"Laws of Attraction"
Directed by Peter Howitt ("Antitrust").
Written by Aline Brosh McKenna and Robert Harling.
Starring Pierce Brosnan and Julianne Moore.
Release Year: 2004
Review Date: 4/30/04
Thanks to my friend Tricia, I have had the
good fortune of being able to see a few freebies of late.
Although I had not seen a trailer for the new romantic comedy "Laws
of Attraction", I did see many posters for the film in various
moviehouses and thought that a Pierce Brosnan flick could do me no
What "Laws of Attraction" told me, as well
as my friend Jeannine, was that "Love
Actually" really is an incredible film, because for me to love a
romantic comedy is just that rare. This time around, we get
New York's top divorce lawyer, Audrey Miller (Julianne Moore), a
beautiful, successful counsel that seems to have trouble with the
whole dating thing...until she meets her professional match in
Daniel Rafferty (Brosnan), a clumsy, disheveled lawyer recently
relocated from the West Coast that is every bit the divorce lawyer
that Miller is. When the two meet outside the courtroom,
romantic hijinks ensue...and then, when the twosome work on opposite
sides of a rock couple (Michael Sheen and Parker Posey), things
REALLY get weird.
Without having seen any previews, I was
unaware of a twist mid-film that I thought worked quite well.
And, up to that point, "Laws of Attraction" is a perfectly harmless,
by-the-book comedy. The chemistry between Brosnan and Moore is
well done, the flirting/initial dating portion of the film is funny,
charming and even, well, cute at times; the film is beautifully
photographed throughout, from a smooth set of opening credits
through montages of courtroom sequences that are brushed over in the
interest of time.
But, after this mid-film plot twist, I was
intrigued to see where the film's writers would take us...and, as it
turned out, they took us absolutely nowhere. I had a hard time
buying the Moore character incessantly in the final half-hour; I
can't say I blame Moore's performance on this, even though at times
it does feel like she is acting, and that is not a good thing.
Standard issue boy-loses-girl plotting is accompanied by hilarious
stock footage of characters suffering during thunderstorms, or while
blankly watching TV, or while taking long walks...don't writers ever
think this shit is hackneyed to death by now? Even scenes like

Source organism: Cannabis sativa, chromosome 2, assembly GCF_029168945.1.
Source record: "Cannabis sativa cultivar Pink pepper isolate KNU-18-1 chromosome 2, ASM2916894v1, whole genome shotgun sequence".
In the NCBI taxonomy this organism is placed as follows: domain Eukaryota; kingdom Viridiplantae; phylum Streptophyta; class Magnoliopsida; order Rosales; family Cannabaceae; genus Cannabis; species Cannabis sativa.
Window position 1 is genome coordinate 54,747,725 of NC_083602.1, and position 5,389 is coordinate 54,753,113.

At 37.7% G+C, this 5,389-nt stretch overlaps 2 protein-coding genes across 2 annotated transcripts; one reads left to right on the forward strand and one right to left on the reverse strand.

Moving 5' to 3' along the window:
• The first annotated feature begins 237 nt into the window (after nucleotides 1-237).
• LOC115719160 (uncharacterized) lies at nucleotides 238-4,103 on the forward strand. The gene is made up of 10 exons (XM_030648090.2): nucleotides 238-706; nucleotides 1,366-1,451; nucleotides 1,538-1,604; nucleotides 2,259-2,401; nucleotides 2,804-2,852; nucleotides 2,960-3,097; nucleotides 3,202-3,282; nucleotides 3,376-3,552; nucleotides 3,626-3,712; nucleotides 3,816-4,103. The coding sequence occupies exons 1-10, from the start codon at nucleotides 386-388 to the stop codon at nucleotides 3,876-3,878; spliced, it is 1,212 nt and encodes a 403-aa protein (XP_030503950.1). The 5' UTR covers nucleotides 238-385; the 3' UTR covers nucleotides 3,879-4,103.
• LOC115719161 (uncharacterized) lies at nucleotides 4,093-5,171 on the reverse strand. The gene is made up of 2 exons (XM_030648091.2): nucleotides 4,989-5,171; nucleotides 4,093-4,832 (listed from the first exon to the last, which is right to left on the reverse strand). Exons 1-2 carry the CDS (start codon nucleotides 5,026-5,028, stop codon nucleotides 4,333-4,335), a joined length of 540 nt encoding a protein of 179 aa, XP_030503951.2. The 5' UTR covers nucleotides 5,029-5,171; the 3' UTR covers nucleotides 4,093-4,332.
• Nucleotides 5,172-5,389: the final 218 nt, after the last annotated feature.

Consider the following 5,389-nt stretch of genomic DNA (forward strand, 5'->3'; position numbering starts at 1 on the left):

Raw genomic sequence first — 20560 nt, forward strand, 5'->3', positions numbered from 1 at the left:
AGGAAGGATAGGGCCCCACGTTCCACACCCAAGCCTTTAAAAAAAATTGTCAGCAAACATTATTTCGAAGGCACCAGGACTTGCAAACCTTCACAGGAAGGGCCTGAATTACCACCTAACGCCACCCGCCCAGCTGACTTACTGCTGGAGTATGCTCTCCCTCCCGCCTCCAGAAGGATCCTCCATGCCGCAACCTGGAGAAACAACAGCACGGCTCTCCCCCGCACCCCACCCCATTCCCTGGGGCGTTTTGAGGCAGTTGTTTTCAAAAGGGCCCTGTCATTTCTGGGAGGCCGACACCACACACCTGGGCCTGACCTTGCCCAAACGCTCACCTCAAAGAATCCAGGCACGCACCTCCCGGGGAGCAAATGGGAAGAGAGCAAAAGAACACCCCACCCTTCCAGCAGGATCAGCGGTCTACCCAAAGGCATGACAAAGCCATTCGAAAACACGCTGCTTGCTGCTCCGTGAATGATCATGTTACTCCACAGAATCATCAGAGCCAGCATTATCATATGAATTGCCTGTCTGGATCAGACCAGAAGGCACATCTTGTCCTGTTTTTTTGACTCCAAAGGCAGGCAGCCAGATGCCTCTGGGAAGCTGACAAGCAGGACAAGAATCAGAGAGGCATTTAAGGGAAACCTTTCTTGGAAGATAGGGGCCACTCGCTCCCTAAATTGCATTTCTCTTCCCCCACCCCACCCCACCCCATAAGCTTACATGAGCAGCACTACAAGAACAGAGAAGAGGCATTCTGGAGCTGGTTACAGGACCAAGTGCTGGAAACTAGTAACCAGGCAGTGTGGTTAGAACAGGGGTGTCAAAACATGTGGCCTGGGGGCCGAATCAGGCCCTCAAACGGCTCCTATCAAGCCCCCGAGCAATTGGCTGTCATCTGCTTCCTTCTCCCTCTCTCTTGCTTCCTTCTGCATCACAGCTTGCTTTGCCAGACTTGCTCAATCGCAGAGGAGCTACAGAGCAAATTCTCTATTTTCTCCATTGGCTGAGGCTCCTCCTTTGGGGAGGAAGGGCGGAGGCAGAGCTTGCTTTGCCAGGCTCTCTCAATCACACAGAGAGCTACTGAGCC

when a small doll's leg is broken off were meant to be dramatic, but
all I could do--much to the chagrin of those sitting near me--was
cackle my ass off.
And, in what is quickly becoming The Year of
the Shitty Ending, "Laws of Attraction" dies, completely drops dead
in its last five minutes. The good run in the first 45 minutes
is enough to justify the rating, since I had a great time during the
courtship phase...too bad the flick just couldn't hold up.
Comments? Drop me a line at
Bellview Rating System:
"Opening Weekend": This is
the highest rating a movie can receive. Reserved for movies that
exhibit the highest level of acting, plot, character development,
setting...or Salma Hayek. Not necessarily in that order.
"$X.XX Show": This price
changes each year due to the inflation of movie prices; currently,
it is the $9.50 Show. While not technically perfect, this is a
movie that will still entertain you at a very high level.
"Undercover Brother" falls into this category; it's no "Casablanca",
but you'll have a great time watching. The $9.50 Show won't win any
Oscars, but you'll be quoting lines from the thing for ages (see
"Matinee": An average movie
that merits no more than a $6.50 viewing at your local theater.
Seeing it for less than $9.50 will make you feel a lot better about
yourself. A movie like "Blue Crush" fits this category; you leave
the theater saying "That wasn't too bad...man, did you see that
Lakers game last night?"
"Rental": This rating
indicates a movie that you see in the previews and say to your
friend, "I'll be sure to miss that one." Mostly forgettable, you
couldn't lose too much by going to Hollywood Video and paying $3 to
watch it with your sig other, but you would only do that if the
video store was out of copies of "Ronin." If you can, see this
movie for free. This is what your TV Guide would give "one and a
"Hard Vice": This rating is
the bottom of the barrel. A movie that only six other human beings
have witnessed, this is the worst movie I have ever seen. A Shannon
Tweed "thriller," it is so bad as to be funny during almost every
one of its 84 minutes, and includes the worst ending ever put into a
movie. Marginally worse than "Cabin Boy", "The Avengers" or
"Leonard, Part 6", this rating means that you should avoid this
movie at all costs, or no costs, EVEN IF YOU CAN SEE IT FOR FREE!
(Warning: strong profanity will be used in all reviews of "Hard